How much do you really know about your hometown/adopted city? (Quiz at bottom of page.)
It’s a weird time to be a Nashville native. After decades of being mocked for growing up in some philistine, pig-ignorant backwater, I suddenly hail from a “cool” city. We have a magazine called Native which is stuffed with profiles of people who mostly aren’t. Cranes are the new state tree; the new state book should be How to Get Started in Real Estate Investing, but in fact, our lawmakers have selected a different one. (*That bill was vetoed.)
And the jingoistic “I Believe in Nashville” mural around the corner from my house is clotted with queues of exuberant photo-takers visiting from Somewhere Else. (BTW, what does it even mean to “believe in” Nashville? I mean, I’m quite certain it exists.)
But you know what? It’s all good. Newcomers, welcome! Make yourselves at home. Hospitality is what we do, or at least that’s what we want to believe about ourselves (despite some deeply misguided gestures to the contrary). Please do come, bring us your know-how, and make cool things. And Native, please do keep publishing gorgeously art-directed pieces about the cool things people are making.
Hopefully, you newbies are here for the long haul, and not just cashing in — we don’t cotton to that here. So if you plan on staying, we do ask this: You may have come for love of the New Nashville, but don’t discount the old one. Do bring new ideas and talents — the more the better. But please, also bring your curiosity.
Be interested in what came before.
Of course, it’s not only the rookie Nashvegans who need an education. A friend of mine moved here recently to start a professorship at Vanderbilt. She is an inveterate wonderer and asker. One day she said, “Why is Nashville the country music capital of Earth?” I realized that I didn’t really know the details. I guess I’d somehow figured that being a lifelong Nashvillian, the knowledge would just seep into me, somehow.
It doesn’t work that way. Since then, I’ve gone to the effort to learn the answer — which meant reading several books about Nashville’s music history and interviewing a lot of fascinating people who played huge roles in it.
We natives have too often ignored the past — especially the “inconvenient” aspects of it, the uglier aspects that reflect poorly on us: aspects of race and class and LGBT rights and unimaginable human folly. Certain embarrassing ex-mayors. Our demolished architectural heritage.
So let’s not pin all the historical ignorance on the newbies.
Still, there’s an emerging smugness among us born-and-bred Nashvillians. After decades of camouflaging our accents and insisting we really do like all kinds of music, we’ve adopted an air of self-congratulation, that sense that you had to suffer through the sketchy wasteland era of downtown and a Shoney’s Breakfast Bar childhood to truly grasp the wonder of a dinner at Bastion. After all, the truest pleasure emanates from sufferings past. Right?
I don’t know, maybe pleasure is pleasure. And why make this an Us and Them thing, anyway? We Old Nashvillians really do want to get along with our new neighbors (except the ones who park in my yard, that is). And to start these rather fraught negotiations, let us confess to you our fears: We worry that a glittering, über-popular New Nashville could become more style than substance. That its sudden IT-factor might draw an invasion of speculators who’ll bulldoze our municipal treasures with no regard for the time we’ve invested in those old bricks. That our neighborhoods will become soulless, gentrified theme parks we can barely afford.
Full disclosure: I’ve issued my share of rants on this topic. I’ve railed against the loss of favorite watering holes and shaken my fist at the backhoes. I did all that ranting because I love being a regular customer — sliding onto my reserved barstool twice a week, recognizing the faces there, and not even having to order, because someone started mixing the usual when I walked in. But now that my neighborhood is a favorite of visiting bridesmaids, I rarely see the same face twice anymore.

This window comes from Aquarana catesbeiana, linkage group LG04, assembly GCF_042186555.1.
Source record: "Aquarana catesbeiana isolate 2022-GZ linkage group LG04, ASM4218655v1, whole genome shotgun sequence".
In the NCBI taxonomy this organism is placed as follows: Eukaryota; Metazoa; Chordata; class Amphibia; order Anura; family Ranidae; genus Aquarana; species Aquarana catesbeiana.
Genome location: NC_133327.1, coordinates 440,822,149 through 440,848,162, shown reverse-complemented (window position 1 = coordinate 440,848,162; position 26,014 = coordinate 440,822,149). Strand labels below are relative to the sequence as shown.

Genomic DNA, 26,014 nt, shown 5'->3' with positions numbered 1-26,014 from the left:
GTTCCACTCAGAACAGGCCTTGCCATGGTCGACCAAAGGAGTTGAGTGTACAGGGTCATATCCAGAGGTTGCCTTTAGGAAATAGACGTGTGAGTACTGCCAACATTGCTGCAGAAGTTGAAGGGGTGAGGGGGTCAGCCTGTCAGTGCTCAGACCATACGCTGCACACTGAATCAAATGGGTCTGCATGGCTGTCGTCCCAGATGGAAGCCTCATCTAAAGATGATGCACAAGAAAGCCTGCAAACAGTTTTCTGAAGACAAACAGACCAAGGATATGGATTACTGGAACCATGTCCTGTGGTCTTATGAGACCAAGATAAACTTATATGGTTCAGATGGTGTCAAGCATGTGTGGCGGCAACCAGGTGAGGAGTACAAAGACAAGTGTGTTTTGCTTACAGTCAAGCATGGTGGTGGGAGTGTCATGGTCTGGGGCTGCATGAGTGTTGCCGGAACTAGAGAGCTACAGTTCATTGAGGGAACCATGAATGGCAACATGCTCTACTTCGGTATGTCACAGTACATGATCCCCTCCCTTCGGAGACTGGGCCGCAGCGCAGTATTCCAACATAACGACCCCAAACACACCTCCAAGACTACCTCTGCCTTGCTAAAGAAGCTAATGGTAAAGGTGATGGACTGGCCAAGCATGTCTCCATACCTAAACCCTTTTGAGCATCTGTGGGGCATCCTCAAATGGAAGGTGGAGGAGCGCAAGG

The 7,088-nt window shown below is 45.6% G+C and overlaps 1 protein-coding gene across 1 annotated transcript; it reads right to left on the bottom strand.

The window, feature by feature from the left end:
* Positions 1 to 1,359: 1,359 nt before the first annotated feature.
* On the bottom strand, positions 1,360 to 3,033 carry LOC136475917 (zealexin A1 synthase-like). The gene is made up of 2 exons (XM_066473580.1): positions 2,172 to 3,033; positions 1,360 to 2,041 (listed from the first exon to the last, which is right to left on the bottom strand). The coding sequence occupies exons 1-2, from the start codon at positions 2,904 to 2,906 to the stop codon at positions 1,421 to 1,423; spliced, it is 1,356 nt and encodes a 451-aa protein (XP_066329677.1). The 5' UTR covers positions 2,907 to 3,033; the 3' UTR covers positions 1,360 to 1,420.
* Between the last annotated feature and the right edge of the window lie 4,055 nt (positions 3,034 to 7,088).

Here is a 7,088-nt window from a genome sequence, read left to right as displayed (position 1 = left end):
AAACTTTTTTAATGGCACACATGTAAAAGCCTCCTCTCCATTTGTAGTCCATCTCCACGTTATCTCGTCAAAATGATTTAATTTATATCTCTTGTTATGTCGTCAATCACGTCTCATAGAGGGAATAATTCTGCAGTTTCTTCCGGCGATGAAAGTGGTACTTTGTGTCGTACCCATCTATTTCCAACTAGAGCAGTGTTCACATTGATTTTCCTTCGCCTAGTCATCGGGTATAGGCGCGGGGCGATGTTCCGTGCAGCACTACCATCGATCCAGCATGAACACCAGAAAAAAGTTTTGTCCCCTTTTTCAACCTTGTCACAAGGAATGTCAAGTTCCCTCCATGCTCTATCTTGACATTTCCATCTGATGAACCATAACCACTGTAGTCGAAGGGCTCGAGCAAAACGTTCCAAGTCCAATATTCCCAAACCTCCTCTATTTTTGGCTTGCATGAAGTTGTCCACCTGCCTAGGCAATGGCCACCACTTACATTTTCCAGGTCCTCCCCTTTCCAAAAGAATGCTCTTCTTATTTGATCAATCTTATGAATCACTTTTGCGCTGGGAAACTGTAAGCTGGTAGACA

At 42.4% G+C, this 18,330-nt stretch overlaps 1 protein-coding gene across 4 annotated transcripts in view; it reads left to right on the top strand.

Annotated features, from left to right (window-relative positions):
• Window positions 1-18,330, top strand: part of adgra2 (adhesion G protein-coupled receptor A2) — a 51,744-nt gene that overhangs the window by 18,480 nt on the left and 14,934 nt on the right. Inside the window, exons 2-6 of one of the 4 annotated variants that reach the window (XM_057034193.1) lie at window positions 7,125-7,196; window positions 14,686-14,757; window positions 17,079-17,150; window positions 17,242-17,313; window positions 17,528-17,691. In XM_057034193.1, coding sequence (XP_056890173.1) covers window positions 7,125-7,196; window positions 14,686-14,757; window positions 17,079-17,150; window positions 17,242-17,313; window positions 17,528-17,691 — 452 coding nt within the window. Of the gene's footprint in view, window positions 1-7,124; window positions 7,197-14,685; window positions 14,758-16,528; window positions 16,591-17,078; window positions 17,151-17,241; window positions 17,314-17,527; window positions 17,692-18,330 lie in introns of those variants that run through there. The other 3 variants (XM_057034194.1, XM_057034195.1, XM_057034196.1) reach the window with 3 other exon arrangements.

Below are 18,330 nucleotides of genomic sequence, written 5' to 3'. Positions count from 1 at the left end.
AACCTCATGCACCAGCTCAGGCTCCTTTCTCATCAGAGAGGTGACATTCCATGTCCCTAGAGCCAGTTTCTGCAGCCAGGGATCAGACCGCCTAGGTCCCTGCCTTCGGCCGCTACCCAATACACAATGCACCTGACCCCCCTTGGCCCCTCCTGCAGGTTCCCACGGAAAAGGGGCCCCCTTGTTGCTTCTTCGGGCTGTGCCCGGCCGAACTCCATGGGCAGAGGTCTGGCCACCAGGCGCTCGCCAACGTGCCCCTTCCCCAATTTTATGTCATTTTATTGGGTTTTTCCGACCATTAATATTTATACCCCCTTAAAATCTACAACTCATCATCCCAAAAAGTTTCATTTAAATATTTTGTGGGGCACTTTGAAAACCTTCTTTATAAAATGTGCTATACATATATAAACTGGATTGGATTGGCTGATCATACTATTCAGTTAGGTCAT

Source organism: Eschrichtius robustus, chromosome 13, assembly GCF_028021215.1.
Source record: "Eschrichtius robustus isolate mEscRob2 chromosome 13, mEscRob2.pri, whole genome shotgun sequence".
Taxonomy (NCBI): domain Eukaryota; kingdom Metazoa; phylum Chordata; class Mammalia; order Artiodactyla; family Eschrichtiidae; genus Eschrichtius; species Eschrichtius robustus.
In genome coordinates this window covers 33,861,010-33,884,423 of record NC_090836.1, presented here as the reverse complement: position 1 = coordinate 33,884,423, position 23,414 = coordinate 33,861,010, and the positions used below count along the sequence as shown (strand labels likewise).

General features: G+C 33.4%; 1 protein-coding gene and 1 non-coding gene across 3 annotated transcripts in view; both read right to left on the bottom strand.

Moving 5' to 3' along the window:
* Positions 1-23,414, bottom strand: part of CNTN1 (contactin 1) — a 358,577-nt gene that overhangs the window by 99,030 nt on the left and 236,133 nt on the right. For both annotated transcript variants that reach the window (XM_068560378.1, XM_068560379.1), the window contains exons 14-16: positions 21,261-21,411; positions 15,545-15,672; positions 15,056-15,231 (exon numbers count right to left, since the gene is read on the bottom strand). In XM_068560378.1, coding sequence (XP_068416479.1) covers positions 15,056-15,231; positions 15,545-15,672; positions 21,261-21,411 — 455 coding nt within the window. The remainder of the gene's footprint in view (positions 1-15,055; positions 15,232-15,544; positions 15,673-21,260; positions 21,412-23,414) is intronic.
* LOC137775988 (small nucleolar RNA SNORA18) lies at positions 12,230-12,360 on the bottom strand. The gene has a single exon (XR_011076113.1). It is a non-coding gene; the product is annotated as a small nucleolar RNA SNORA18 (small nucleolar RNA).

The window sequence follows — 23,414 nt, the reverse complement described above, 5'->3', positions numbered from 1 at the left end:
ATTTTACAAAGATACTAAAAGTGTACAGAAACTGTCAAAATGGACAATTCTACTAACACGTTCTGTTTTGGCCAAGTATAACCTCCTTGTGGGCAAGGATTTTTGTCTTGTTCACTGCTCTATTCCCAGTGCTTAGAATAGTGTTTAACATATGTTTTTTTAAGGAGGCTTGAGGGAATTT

Still, I’ve calmed down a bit. First, I had to remind myself that we longtime residents did plenty of bulldozing without any outside help. Also, we’ve got soullessness down already: Please visit our strip-mall suburbs for the evidence thereof.
Besides, there’s too much work to do to waste energy on unstructured curmudgeonry. My feeling now is, pick the important battles, plant some trees, enjoy the view from my deliberately unpolished 12South porch, and let the rest go.
For cues on how to manage that, I take as my model the late Jim Ridley, much-loved Nashville Scene editor-in-chief who worked for the paper for his entire professional life and knew this town as well as anyone. He WAS Old Nashville, but he didn’t dismiss New Nashville on principle. In fact, he bear-hugged the New Nashville and any other iteration the city cared to be — so long as the new version was a good-faith attempt at improvement.
His 2015 article about the Belcourt‘s renovation was signature Ridley: nostalgia plus optimism, hope over fear. He was capable of championing his beloved art-house theater while trusting that the best of its traditions would survive an architectural overhaul. See his Scene piece below:
Ridley was capable of calling out craven malfeasance, and he could work up a good mad about the wanton destruction of things worth preserving. But he also spotlighted the good and the great about this little city. I mean, sure — we’re bad at roundabouts. But we’ve got Prince’s, Robert’s Western World, Parnassus, and Becca Stevens! What other city can lay claim to all that?
Sure, I’m still a little mad about some of the things we’ve lost. I miss the Old Nashville. But I see no reason to panic, or to close my mind and heart to the New One.
And then, just when I’m at max irritation with Draper James shoppers, somebody in the neighborhood does this:
Nashville: Breathe. It’s going to be OK.
What I would ask of you newcomers, AND of us longtime residents, is for folks to do the damn homework. You can’t respect a history you don’t know. I’m guilty, too — there are huge gaps in my knowledge. But I’m up for the challenge of filling them.
Here are a few ideas for how to begin a remedial course on Old Nashville. I welcome your additions and recommendations. Also, feel free to post quiz answers in the comments thread. (And if somebody buys me a cocktail, I’ll post an answer key.)
Susannah Felts’ essay on the ghosts of Nashville past